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How to Crate Train Your New Rescue Dog

How to Crate Train Your New Rescue Dog

Crate Training for the Rescue Pup: A Compassionate Approach

When I brought home my first rescue, Jazzy, I had no idea what I was getting myself into. That poor girl had been through so much, and the thought of sticking her in a crate made my heart sink. But as I soon learned, crate training can be a lifesaver for rescue dogs – both figuratively and literally.

Adopting a rescue comes with its own unique set of challenges. These pups have often endured trauma and unspeakable hardships, which can make the transition to a loving home quite difficult. But with the right approach, even the most crate-shy rescue can learn to embrace their very own “home-within-a-home.”

Choosing the Perfect Crate

Before you even think about introducing the crate, you’ve got to make sure you’ve got the right one. Size is key here – you want something that’s just big enough for your pup to stand up, turn around, and lie down comfortably. Anything larger, and you run the risk of your rescue using one end as a bathroom and the other as a bed.

As the folks at Rescued Dog Home recommend, get a crate that’s sized for your dog’s adult dimensions, not their current puppy-self. That way, you won’t have to upgrade as they grow. And if you’ve got a puppy rescue, consider getting a partition to section off the extra space until they fill it out.

When it comes to materials, both plastic and wire crates can work well. I personally prefer the wire variety – they just feel a bit sturdier and more secure to me. But the most important thing is making sure the crate has two latches, not just one. Believe me, a determined pup can bust out of a single-latch crate in no time flat.

Getting Them Comfortable

Okay, so you’ve got the perfect crate all picked out. Now it’s time to get your rescue acquainted with their new den. The key here is to take things slow and make the experience as positive as possible.

As the team at Diamond Pet Foods suggests, start by simply leaving the crate door open and letting your pup explore at their own pace. Toss some yummy treats inside to pique their curiosity, and maybe even put one of your well-worn shirts in there to help the space smell familiar.

Once Fido starts warming up to the crate, you can begin feeding their meals inside. Start with the bowl just inside the entrance, then gradually move it farther back as they get more comfortable. The goal is to create a positive association between the crate and good things – like delicious food and safety.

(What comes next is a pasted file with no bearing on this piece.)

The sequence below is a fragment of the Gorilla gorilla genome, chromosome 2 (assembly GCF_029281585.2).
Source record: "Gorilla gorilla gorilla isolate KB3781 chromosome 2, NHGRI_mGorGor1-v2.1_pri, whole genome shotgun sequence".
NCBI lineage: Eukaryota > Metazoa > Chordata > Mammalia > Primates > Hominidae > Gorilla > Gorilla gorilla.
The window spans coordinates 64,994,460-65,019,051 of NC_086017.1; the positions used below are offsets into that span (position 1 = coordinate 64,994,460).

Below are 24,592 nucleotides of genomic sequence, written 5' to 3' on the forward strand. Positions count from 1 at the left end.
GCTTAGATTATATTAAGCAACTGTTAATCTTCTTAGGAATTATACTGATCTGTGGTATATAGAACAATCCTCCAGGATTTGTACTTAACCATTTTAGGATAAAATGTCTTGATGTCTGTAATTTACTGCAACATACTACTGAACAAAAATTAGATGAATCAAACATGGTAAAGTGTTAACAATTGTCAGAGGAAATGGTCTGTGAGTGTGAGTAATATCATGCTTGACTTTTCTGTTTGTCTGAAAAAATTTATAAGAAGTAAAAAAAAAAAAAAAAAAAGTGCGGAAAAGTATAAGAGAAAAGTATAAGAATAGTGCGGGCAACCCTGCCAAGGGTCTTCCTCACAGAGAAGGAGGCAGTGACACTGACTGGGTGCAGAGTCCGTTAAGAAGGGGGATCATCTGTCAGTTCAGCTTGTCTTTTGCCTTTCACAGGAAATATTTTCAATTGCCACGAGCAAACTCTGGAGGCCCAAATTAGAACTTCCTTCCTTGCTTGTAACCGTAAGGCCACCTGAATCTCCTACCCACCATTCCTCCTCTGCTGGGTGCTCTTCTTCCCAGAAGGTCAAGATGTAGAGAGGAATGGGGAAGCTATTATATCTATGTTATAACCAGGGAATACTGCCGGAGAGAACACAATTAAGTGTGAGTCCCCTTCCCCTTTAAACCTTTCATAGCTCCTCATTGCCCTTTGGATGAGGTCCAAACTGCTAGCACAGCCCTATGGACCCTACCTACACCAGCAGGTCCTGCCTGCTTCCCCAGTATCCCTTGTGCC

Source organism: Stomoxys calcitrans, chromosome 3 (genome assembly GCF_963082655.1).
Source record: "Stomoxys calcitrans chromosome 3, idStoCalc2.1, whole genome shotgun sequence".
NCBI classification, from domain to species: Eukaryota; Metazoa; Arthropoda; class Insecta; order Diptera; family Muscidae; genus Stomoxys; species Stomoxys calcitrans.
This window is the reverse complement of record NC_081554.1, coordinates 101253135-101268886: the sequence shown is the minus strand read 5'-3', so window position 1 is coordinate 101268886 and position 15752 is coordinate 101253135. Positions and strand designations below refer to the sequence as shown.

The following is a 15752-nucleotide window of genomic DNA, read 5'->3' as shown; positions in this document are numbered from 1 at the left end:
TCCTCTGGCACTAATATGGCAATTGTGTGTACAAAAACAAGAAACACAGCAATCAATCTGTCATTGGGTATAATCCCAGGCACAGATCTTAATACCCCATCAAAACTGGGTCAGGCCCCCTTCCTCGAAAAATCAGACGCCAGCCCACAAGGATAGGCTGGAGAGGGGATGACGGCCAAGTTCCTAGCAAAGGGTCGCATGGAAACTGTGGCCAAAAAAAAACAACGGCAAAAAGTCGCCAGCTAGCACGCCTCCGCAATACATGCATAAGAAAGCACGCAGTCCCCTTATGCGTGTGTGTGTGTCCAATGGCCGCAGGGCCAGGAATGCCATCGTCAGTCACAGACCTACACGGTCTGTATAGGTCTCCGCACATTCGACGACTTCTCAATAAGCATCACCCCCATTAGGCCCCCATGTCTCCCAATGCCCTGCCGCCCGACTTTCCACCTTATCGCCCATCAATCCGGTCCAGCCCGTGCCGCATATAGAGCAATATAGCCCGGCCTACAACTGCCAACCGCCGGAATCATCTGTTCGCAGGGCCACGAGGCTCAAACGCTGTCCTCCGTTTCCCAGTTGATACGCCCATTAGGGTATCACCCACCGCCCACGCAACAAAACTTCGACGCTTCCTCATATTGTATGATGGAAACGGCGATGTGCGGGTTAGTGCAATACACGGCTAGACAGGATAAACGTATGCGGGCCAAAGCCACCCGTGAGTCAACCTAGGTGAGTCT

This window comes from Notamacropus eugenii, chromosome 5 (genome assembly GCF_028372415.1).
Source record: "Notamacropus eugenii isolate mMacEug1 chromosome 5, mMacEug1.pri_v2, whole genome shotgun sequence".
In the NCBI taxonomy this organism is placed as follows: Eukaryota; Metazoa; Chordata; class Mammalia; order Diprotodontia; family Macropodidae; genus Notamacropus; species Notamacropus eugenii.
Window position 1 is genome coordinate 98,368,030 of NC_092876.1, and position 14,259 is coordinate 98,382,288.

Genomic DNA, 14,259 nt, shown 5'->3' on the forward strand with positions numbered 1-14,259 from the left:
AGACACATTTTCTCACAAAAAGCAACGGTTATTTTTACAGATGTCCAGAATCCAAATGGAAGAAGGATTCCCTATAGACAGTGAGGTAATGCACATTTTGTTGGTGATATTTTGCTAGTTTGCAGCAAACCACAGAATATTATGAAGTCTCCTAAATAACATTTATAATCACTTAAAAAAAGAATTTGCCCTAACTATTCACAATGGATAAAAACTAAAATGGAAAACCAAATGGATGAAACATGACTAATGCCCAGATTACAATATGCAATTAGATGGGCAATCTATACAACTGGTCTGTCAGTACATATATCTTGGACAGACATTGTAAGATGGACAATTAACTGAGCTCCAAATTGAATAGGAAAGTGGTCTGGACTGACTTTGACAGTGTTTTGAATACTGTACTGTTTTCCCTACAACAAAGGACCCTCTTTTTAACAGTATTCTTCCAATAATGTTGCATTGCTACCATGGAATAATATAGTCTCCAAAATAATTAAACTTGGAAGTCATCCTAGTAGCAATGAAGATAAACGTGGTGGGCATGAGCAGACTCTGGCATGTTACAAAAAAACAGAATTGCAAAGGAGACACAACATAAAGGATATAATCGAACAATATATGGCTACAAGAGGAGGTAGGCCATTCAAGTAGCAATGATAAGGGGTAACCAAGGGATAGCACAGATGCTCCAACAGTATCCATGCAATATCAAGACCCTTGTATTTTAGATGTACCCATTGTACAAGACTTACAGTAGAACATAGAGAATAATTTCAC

Crate Training Step-by-Step

Alright, time to start the real training. As the experts at I Have Dogs recommend, the key is to take things one small step at a time. Begin by simply calling your pup to the crate and rewarding them when they go in. Then, close the door for just a few seconds before letting them out.

Gradually increase the time your rescue spends in the crate, always making sure to give lots of praise and treats when they display calm, relaxed behavior. If they start to whine or get upset, resist the urge to let them out – that will just reinforce the behavior. Instead, wait for a quiet moment before opening the door.

Pro tip: Don’t make a big fuss when you leave your pup in the crate. A simple “be right back” and a calm demeanor will go a long way in keeping them cool, calm, and collected.

Dealing with Crate Challenges

Of course, not every rescue is going to take to the crate like a duck to water. In fact, some may downright refuse to go near the darn thing. And that’s okay – we’ve all got our quirks, right?

If your pup is really struggling, try covering the top and sides of the crate to create a more den-like feel. As the experts at Spirit Dog Training suggest, this can help make the space feel safe and secure. You can also try putting a piece of your clothing inside to help them associate the crate with your comforting scent.

And if the whining, chewing, or other destructive behaviors just won’t quit? It might be time to try a different approach entirely. As the trainers at Chaos to Calm K9 Training recommend, alternatives like tethering, dog pens, or designated “safe rooms” can sometimes work better for our more anxious rescue pups.

Patience and Perseverance

At the end of the day, crate training a rescue dog isn’t easy. It takes time, consistency, and a whole lot of patience. But I can assure you, it’s so worth it. Not only does a crate provide a cozy retreat for your pup, but it can also be a literal lifesaver in emergencies or vet visits.

Remember, every rescue is different, and what works for one pup might be a disaster for another. The key is to pay attention to your dog’s unique personality and needs, and be willing to adapt your approach as necessary. With a little creativity and a whole lot of compassion, even the most crate-shy rescue can learn to love their very own “home-within-a-home.”

So hang in there, my fellow rescue parents. The journey might be a bumpy one, but the destination – a happy, confident, and well-adjusted pup – is so, so worth it.

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